The Invisible Library

Page 73

But the floor was shuddering violently underneath them. It felt like a passing underground train, but more worryingly close to the surface. Then the floorboards directly ahead buckled upwards in slow motion, and something clawed and dark tore its way up and through. It dragged itself up into the passageway in a vast clashing of gears and clinking of metal. It was all oil-smeared steel except for the head, which was glass-panelled on either side to make two huge flat translucent eyes. It was clearly from the same root design as the metal creature that Kai and Vale had fought two nights ago, but smaller and faster.

‘What’s this?’ Bradamant asked calmly, her words oddly distinct against the sound of splintering wood, grinding metal and distant howling.

‘I think it must be the Iron Brotherhood,’ Irene answered. ‘They probably followed Silver.’

‘Oh, this is simply getting ridiculous,’ Bradamant sniffed. ‘Which way next?’

The insectoid robot head swivelled to focus on Irene and Bradamant. It took a jointed pace down the corridor towards them, the claws attached to each segment of the body dragging it along and leaving horrible gashes in the wood. Its top scraped the ceiling, bringing down cobwebs that had probably been centuries in the making, leaving a long swathe of scoured white plaster in its wake.

‘Go right,’ Irene shouted to Bradamant on no particular evidence, and ran in that direction. She was already calling vocabulary to her mind – words for gears, joints, pedals, steel, glass, struts and nuts and bolts. But there was always the chance that the construct would decide to chase Silver and the werewolves rather than them, and it seemed a shame to wreck it if so.

‘It won’t work, you know,’ Bradamant said, catching up and outpacing her. ‘Do you seriously think that thing won’t chase us?’

‘It’s worth a try,’ Irene gasped. She turned and looked back over her shoulder.

The iron automaton came jolting forward in a screeching rattle of steps, then halted as it reached the junction. With a whirr the head turned to edge itself into the passage that Bradamant and Irene were running down. Its shoulders began to creak after it, manoeuvring so it could bear down the passage after them like an oncoming train.

Irene and Bradamant looked at each other.

‘I’ll do the gears if you do the joints,’ Irene said.

‘Right,’ Bradamant said. ‘Give it a moment so that it can block the junction.’

The robot managed to half-negotiate the turn. Its claws dug into the floor as inner springs rewound themselves. The huge lenses set into the head reflected the two women, mirror-like. If they were in fact windows, it was impossible to see who might be lurking behind them.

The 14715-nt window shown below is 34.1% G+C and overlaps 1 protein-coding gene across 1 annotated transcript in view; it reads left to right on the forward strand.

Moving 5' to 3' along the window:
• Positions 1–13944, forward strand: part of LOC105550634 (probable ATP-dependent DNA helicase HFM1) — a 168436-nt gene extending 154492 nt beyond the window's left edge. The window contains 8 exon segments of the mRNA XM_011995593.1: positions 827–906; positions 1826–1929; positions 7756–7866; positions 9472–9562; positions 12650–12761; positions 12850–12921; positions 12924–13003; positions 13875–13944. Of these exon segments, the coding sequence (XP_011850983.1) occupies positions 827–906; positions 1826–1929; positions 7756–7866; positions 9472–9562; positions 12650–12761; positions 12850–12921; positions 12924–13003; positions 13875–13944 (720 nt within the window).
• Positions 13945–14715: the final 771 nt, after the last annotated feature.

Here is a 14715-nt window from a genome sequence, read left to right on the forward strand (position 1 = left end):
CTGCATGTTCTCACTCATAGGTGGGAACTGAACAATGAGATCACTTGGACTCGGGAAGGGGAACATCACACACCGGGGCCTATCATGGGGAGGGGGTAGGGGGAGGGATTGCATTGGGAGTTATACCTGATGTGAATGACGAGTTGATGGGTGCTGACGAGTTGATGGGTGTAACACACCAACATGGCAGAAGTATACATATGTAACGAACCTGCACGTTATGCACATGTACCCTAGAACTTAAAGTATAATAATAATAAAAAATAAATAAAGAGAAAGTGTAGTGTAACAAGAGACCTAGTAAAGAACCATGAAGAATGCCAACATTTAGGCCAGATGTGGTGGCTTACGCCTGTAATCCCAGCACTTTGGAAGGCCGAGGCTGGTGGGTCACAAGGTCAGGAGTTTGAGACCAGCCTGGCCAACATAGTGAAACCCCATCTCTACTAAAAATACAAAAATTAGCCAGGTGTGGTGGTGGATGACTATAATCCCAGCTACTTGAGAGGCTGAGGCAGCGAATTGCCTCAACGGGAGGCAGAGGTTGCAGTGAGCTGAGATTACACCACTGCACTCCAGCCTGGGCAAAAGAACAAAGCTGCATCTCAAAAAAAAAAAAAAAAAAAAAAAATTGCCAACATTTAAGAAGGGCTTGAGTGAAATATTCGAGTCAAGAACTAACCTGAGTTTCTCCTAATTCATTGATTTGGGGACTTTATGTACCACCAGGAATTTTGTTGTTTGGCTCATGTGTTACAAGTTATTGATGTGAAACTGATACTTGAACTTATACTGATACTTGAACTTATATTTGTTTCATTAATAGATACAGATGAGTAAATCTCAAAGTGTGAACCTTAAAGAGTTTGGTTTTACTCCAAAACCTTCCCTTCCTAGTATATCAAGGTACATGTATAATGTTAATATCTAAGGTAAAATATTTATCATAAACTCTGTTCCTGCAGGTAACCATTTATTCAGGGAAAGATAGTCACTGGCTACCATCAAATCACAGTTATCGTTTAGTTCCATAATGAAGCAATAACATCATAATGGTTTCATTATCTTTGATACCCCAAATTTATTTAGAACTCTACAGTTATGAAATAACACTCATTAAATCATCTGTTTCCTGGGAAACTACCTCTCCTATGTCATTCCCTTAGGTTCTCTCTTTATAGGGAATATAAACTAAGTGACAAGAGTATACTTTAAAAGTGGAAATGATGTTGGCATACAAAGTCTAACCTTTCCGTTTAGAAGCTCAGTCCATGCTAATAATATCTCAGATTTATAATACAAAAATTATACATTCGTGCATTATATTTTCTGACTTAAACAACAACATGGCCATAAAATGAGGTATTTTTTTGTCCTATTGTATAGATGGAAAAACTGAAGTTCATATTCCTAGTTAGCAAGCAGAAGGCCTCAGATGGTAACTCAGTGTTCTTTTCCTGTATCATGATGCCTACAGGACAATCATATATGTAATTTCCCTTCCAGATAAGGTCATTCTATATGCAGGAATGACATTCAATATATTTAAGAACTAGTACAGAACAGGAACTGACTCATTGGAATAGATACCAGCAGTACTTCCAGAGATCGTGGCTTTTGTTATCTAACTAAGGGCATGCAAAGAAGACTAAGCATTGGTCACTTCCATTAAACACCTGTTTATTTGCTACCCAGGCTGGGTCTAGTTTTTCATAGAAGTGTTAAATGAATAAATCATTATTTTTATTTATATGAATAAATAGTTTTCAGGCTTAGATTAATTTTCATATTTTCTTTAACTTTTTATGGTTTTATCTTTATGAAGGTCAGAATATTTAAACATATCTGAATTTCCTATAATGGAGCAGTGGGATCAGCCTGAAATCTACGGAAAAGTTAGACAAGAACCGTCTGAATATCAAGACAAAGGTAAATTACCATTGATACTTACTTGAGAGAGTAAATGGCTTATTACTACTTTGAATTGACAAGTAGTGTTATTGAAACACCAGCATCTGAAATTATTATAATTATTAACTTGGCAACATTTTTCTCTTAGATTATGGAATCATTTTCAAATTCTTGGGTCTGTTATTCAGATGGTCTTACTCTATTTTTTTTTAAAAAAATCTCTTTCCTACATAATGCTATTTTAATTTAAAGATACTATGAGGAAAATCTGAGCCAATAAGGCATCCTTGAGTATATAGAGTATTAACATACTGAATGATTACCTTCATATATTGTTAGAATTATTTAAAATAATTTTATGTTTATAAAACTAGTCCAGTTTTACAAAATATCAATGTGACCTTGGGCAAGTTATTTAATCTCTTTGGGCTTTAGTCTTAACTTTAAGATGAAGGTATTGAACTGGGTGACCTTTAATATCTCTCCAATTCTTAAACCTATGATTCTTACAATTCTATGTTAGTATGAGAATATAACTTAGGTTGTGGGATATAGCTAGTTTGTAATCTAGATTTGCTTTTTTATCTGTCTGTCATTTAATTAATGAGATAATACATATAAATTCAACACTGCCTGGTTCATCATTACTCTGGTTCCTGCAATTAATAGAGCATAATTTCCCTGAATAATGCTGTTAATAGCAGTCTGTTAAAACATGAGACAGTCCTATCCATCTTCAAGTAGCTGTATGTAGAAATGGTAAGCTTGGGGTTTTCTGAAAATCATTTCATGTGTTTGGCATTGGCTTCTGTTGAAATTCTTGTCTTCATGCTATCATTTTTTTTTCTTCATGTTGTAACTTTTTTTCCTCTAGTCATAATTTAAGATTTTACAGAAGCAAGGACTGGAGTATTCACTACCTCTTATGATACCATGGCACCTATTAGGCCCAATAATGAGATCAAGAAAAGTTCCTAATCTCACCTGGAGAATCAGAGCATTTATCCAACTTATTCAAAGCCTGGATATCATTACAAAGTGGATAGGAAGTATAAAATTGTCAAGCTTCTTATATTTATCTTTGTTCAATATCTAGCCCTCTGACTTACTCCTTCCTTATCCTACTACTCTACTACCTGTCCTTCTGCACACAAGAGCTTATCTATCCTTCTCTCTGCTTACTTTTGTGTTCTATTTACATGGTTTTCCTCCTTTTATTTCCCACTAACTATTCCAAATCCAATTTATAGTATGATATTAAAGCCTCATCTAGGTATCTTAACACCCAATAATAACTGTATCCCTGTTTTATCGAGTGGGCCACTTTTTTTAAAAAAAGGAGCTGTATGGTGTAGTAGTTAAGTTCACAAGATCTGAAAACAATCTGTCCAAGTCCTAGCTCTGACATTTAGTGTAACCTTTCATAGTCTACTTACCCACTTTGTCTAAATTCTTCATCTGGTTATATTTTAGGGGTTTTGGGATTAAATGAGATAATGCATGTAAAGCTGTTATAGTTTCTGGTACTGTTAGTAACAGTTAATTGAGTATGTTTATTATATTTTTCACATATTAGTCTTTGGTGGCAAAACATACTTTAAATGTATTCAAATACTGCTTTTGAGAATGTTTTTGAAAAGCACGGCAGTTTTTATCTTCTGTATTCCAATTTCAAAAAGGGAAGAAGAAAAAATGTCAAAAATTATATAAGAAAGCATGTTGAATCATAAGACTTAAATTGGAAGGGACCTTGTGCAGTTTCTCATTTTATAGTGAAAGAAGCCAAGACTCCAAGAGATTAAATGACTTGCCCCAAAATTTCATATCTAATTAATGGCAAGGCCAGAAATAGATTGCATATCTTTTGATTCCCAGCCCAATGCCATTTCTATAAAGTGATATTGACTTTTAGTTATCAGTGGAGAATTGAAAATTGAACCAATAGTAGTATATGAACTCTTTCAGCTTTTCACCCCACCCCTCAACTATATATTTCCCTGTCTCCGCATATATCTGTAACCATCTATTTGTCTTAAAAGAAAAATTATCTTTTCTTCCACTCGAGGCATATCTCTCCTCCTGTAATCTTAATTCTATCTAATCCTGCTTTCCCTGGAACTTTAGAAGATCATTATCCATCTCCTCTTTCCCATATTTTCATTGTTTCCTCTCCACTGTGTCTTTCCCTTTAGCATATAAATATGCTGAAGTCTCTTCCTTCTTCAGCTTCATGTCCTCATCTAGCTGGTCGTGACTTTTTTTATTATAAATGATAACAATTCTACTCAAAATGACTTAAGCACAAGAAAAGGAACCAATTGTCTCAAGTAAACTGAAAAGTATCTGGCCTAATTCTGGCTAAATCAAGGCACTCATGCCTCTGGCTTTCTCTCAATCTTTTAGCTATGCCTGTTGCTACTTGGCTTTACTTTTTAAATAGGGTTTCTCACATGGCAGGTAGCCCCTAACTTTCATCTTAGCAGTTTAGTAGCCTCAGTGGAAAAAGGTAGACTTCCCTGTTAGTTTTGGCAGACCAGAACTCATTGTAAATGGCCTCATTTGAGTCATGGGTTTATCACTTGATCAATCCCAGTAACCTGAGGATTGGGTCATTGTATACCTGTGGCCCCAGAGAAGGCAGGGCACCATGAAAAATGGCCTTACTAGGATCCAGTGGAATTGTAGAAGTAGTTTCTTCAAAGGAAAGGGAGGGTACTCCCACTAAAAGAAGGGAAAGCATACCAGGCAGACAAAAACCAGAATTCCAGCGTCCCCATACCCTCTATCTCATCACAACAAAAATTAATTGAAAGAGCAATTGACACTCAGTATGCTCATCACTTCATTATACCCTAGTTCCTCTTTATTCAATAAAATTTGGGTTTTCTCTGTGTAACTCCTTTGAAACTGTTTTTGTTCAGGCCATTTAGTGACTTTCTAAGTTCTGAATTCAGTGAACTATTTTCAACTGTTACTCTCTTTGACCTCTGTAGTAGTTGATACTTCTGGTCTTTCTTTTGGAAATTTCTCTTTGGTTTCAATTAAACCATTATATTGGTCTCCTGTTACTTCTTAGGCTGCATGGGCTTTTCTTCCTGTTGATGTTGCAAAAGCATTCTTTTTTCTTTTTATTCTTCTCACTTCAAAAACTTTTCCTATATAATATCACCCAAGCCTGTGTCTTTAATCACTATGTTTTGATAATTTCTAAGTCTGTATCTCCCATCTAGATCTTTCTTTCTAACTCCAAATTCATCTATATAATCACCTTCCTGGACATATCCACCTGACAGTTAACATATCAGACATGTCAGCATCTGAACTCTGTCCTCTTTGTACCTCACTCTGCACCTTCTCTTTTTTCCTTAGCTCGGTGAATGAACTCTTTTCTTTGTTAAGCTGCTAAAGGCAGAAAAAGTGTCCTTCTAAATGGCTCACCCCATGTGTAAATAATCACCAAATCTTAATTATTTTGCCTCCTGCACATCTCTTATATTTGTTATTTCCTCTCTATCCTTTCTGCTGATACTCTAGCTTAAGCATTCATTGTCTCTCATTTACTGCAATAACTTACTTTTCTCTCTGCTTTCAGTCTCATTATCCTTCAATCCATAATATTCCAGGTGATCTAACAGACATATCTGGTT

‘Gears, lock up!’ Irene shouted, pitching her voice to carry as far as possible. ‘In head, in claws, in body, and in every part which can hear me – gears, seize solid and stand firm!’

The robot came to a standstill in a horrific mechanical screaming of blocked joints and gears. Even the distant howling of the werewolves was drowned out. Wires and cables tensed and broke. One claw rotated backwards, caught itself in the floor at an angle, and snapped. And a fragment of steel went flying, pinging off the wall with a high-toned ring of metal, audible even over the noise of the machine destroying itself.

Both women turned, and ran down the corridor away from the thing, past closed offices and storerooms. The air was full of fresh dust, the smell of oil and burnt metal. A part of Irene’s mind wondered if it’d make tomorrow’s front pages. Probably. She didn’t like making headlines. A good Librarian was supposed to read headlines, not make them.

‘There!’ Bradamant pointed unnecessarily to a stairway ahead of them. They plunged down it at a run, Bradamant swinging wide on the banister at the curve and almost hip-checking Irene. The door at its base opened on to the ground floor, revealing a room full of shells and corals. Several family groups turned to look at them disapprovingly.

Irene smiled her iciest smile, brushed some of the dust off her skirts, and took a firmer grip on the precious ledger. Behind her, Bradamant whispered something to the door lock. Irene couldn’t quite make it out, but it had the cadence of the Language.

Hopefully they had a couple of minutes before any werewolves, Fae, Iron Brotherhood, or other book-hunters caught up with them. Irene spotted a small office on the other side of the room and caught Bradamant’s eye. ‘Over there,’ she suggested, jerking her chin towards it.

‘Absolutely,’ Bradamant agreed.

The two of them walked decorously across the room, skirting glass cases full of dried sea anemones, brittle polyps, and other brightly coloured objects that were probably happier when they’d been underwater. With a polite nod to an elderly man shuffling along behind a walking frame, Irene quietly tried the handle of the office door.

‘Is it shut, dear?’ Bradamant enquired quietly.

‘Oh no,’ Irene said, keeping her voice down. ‘In fact, this door is open.’ The Language rolled in her mouth, and the handle loosened under her hand, turning obediently to let the pair of them in.

‘Not bad,’ Bradamant said, closing the door behind them. She looked around for a key, saw none, and muttered, ‘Door lock, shut.’ The lock clicked to again.

Irene glanced round the room. It was clearly someone important’s office: the desk and chairs were newer than the ones downstairs, the pieces of artwork and diagrams hanging on the walls had frames, and there wasn’t any dust. ‘We’d better not take too long,’ she said, walking over to the desk. She sat down and flipped the ledger open. ‘Someone might come in at any moment.’

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